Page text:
US survey finds whooping crane population increasing

US survey finds whooping crane population increasing
One of the world’s rarest species of bird, the Wood Buffalo-Aransas whooping crane population has been steadily increasing according to the latest survey results from the US Fish and Wildlife Service.Photo: Steve Sykes.

The beloved whooping crane, one of the world’s rarest birds and a summer guest in Wood Buffalo National Park, is growing in numbers according to the latest survey from the US.

The US Fish and Wildlife Service counted 304 wild whooping cranes in the survey area, a 154,000-acre expanse on and around the Aransas National Wildlife Refuge in Texas where the population winters each year, up from 257 last year.

The numbers are good news for the fragile population of cranes and consistent with an upward trend recorded over the last several years, Wade Harrell, US Whooping Crane coordinator, told The Journal.

Harrell said Aransas was hit by a drought over the last two winters, which likely affected the previous survey results, as the cranes sought refuge outside of the coastal wetlands they usually call home.

“This year we did have a bit better year in terms of rainfall and coastal marsh conditions and food resources available, so we did have a good recruitment year for juvenile birds coming down from Canada,” he said.

Spring migration has already begun for a handful of the cranes, with reported sightings in Oklahoma and Kansas along their migration route last week, Harrell said.

“I would expect within the next week or so we will start getting more spring-time southerly winds and more of the population will start northward. You would expect most of the cranes to leave Texas by mid April,” he said.

The cranes will likely reach Wood Buffalo as early as May, he added.

Fourth and fifth from left, Parks Canada staff Rob Kent and Janna Jaque present at the annual Whooping Crane Festival in Aransas, Texas last month.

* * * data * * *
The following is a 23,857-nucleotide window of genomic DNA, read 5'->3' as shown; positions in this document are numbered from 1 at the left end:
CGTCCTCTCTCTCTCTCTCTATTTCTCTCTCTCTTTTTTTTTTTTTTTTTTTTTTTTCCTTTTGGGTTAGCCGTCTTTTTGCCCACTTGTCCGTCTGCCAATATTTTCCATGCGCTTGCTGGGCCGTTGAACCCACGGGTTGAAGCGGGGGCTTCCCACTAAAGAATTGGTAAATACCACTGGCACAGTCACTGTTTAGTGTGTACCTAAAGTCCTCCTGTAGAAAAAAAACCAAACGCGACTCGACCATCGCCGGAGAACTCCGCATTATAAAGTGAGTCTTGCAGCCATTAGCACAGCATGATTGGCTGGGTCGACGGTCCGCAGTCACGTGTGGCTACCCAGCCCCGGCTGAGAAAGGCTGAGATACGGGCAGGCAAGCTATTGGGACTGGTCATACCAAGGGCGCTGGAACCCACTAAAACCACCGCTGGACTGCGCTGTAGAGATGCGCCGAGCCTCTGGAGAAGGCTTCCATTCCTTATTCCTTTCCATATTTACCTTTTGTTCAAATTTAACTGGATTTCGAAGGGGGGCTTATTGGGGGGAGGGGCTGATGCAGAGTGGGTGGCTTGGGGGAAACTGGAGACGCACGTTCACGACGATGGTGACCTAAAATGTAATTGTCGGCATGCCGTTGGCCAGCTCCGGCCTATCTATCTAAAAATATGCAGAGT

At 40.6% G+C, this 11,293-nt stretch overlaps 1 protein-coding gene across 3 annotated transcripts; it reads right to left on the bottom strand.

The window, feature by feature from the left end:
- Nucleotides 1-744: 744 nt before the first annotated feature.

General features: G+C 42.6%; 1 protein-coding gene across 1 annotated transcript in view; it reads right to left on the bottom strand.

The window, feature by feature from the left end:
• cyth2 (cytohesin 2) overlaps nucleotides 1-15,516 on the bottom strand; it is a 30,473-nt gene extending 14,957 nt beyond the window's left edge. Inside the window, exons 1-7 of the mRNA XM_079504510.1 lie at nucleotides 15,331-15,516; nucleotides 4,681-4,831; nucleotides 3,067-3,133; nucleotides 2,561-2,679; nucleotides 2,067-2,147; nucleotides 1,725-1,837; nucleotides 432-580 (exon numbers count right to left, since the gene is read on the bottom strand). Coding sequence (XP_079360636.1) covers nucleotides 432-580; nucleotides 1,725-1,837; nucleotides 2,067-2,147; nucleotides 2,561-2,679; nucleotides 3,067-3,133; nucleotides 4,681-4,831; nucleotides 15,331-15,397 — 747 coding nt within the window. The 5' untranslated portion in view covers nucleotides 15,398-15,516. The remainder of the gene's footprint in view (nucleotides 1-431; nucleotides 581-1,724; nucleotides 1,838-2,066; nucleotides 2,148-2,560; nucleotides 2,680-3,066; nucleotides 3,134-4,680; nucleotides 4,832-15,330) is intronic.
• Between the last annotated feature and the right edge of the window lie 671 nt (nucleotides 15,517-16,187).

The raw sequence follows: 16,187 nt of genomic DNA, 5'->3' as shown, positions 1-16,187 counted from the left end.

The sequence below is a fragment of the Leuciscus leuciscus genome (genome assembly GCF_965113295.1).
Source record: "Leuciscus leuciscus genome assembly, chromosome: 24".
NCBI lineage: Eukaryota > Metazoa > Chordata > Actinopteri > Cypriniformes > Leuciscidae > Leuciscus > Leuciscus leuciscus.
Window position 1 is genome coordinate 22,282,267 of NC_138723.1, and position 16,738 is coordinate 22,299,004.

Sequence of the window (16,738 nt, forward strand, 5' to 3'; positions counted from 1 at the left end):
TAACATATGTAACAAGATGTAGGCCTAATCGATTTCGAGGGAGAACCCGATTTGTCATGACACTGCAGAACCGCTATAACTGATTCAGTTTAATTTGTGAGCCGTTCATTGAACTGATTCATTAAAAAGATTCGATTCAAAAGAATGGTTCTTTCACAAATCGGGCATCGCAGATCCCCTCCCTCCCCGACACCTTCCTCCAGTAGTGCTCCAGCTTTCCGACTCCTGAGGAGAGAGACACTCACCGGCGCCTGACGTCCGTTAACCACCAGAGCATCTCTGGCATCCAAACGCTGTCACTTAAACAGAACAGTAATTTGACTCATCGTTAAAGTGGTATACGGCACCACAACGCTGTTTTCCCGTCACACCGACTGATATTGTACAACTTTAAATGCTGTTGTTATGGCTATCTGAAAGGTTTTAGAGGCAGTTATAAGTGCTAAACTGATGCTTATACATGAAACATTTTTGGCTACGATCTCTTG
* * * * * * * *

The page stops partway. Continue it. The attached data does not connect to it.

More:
Photo: Parks Canada

Fourth and fifth from left, Parks Canada staff Rob Kent and Janna Jaque present at the annual Whooping Crane Festival in Aransas, Texas last month.

Cranes face threats during winter

As the cranes relax in the marshy warmth of Texas during the winter season, Harrell said they face certain threats that are closely monitored by US biologists. One of those threats is people.

“We don’t have the large, roadless preserve that you have in Canada, so there are people around cranes all the time, which is not necessarily a bad thing, but it does produce the possibility of threats,” Harrell said.

US whooping crane conservationists made some headway in the last two years with news from the US Wetland Reserve Program that an additional 15,000 acres of whooping crane habitat would be conserved around the Texas coast.

Another threat faced by the wintering cranes is their proximity to the Gulf of Mexico where there is significant chemical and petroleum shipping.

“There’s always an outside chance that you would have a spill and that would be a very significant threat that we try and plan for,” Harrell said.

Parks Canada in Texas

Wood Buffalo National Park staff Rob Kent and Janna Jaque were recently in Aransas to present at the annual Whooping Crane Festival.

The presentation was standing room only with so many whooping crane enthusiasts crowding in to hear from the Canadians.

Deemed one of the best to date, this year’s festival, held Feb. 20 to 23, drew more than 700 registered participants from across the world to see the rare birds close up.

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